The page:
I successfully reasoned or just plain guessed my way to the $250,000 question, and when I saw it was about “Star Trek” I thought I had it for sure — but it was something that was never on the show. Play along!

Lt. Uhura’s name comes from a Swahili word meaning what: Heaven, Freedom, Travel, or Justice. I felt sure it wasn’t “Heaven” or “Travel” but I couldn’t choose between “Freedom” (the obvious answer, I thought — too obvious) or “Justice” (which could also fit the times and the character) so I had to walk away with $125,000. Whee! I couldn’t sleep until I got back home.

That’s still absolutely amazing!

Oh, and the answer? My guess would have been “Justice” and it would have been wrong: the answer was “Freedom.” I’ll never know what my last two questions would have been, and you know what? That’s okay, I’m happy. 🙂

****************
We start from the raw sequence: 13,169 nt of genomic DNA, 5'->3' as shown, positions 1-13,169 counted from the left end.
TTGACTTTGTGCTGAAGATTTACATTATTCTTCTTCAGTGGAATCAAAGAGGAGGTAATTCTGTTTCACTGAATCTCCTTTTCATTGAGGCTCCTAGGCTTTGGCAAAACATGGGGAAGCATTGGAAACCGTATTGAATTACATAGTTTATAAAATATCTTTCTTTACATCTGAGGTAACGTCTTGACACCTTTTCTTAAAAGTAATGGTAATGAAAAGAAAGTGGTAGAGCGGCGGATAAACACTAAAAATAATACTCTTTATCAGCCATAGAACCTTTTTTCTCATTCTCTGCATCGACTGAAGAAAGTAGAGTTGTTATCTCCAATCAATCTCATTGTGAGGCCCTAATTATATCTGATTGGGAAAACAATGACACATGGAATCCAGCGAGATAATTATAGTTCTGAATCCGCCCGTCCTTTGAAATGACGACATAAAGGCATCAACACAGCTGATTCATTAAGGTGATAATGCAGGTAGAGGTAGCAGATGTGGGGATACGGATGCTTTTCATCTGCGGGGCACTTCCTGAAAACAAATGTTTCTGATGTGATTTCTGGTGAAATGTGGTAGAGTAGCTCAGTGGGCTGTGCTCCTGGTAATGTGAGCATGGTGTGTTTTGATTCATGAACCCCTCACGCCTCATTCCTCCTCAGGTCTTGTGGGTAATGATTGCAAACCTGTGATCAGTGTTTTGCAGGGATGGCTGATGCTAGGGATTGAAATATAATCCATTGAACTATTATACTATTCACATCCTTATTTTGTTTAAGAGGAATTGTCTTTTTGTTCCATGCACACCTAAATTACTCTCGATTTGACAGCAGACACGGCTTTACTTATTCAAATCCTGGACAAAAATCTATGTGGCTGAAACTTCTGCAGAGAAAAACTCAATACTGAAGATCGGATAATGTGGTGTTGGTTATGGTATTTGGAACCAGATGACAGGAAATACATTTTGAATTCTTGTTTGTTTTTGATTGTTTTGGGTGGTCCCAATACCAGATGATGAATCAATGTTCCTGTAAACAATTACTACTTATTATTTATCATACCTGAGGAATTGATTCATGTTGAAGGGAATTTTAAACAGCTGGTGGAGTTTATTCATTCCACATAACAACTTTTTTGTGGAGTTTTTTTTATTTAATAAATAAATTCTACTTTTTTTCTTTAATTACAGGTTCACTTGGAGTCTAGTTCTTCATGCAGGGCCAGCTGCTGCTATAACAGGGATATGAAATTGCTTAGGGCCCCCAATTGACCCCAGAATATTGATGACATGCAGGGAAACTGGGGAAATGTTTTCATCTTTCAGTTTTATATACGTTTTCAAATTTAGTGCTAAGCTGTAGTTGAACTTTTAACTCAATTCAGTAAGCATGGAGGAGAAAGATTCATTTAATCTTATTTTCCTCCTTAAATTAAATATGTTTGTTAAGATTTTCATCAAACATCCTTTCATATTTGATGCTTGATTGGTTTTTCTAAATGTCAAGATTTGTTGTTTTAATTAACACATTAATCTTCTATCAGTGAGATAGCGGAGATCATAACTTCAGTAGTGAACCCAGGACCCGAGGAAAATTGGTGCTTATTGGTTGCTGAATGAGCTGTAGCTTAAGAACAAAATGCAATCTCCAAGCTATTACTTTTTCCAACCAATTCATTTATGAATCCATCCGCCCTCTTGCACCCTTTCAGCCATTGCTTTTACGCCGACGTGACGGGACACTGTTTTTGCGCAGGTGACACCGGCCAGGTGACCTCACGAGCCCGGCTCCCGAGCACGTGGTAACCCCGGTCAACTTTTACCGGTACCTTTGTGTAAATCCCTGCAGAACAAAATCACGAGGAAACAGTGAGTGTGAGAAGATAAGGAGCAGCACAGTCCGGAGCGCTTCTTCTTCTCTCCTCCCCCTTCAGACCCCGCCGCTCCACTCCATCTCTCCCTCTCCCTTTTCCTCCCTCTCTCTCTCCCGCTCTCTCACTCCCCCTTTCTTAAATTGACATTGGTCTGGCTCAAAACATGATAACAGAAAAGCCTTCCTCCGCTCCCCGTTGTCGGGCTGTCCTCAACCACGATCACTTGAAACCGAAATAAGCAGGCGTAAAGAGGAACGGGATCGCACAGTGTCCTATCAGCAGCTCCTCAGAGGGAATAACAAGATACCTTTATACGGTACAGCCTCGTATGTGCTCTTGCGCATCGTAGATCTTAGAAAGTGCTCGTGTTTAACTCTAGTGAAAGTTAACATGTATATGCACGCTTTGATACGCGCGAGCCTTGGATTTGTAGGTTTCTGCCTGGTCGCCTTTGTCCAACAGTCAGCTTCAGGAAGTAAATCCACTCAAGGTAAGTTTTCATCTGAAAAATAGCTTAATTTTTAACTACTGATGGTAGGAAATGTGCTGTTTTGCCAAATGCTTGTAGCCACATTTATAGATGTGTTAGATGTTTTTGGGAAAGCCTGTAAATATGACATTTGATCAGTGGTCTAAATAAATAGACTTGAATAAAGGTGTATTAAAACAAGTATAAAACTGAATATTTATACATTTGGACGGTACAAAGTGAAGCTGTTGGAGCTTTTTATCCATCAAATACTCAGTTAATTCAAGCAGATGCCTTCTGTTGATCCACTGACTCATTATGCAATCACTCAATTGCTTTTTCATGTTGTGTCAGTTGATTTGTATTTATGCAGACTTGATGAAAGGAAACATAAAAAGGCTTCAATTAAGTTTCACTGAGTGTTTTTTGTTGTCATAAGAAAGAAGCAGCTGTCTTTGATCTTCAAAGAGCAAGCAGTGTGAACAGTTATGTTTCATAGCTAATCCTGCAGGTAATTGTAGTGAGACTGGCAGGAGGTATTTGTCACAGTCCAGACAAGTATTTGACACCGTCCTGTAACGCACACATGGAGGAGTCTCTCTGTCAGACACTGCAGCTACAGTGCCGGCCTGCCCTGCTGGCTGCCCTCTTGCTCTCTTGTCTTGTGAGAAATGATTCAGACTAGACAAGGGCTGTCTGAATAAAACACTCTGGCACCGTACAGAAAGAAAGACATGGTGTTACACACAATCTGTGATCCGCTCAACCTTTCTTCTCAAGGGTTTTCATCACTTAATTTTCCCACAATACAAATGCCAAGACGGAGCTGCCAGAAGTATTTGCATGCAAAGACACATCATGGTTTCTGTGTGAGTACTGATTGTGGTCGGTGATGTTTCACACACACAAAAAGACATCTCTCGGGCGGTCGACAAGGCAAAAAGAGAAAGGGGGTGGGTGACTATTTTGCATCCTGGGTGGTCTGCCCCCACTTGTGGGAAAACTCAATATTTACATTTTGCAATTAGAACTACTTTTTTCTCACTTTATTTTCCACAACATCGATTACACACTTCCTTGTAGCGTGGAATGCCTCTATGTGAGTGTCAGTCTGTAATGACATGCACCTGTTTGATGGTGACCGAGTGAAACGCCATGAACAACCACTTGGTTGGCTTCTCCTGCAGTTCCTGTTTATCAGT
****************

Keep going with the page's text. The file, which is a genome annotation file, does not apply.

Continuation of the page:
I can see why — you still came home with plenty to get you to that first writer’s conference. One more question — what’s next for you? Are you working on another book or planning a new adventure? Do you still want to be in a movie and go visit New Zealand?

Next up: I’m going on tour again to appear at bookstores and speak at conferences. I’ve got some school and library visits on my calendar. I’m thankful to say the book also won the 2010 SIBA Book Award for Best Children’s Book given by the Southern Independent Booksellers Alliance, so I’ll be headed to their conference to thank all the marvelous book lovers who keep independence alive.


Of course I still want to be in a movie (hint, hint to Christopher Nolan — my favorite director!), and New Zealand is the #1 place I want to visit (all those locations from the Lord of the Rings movies — wow!) and my list goes on and on.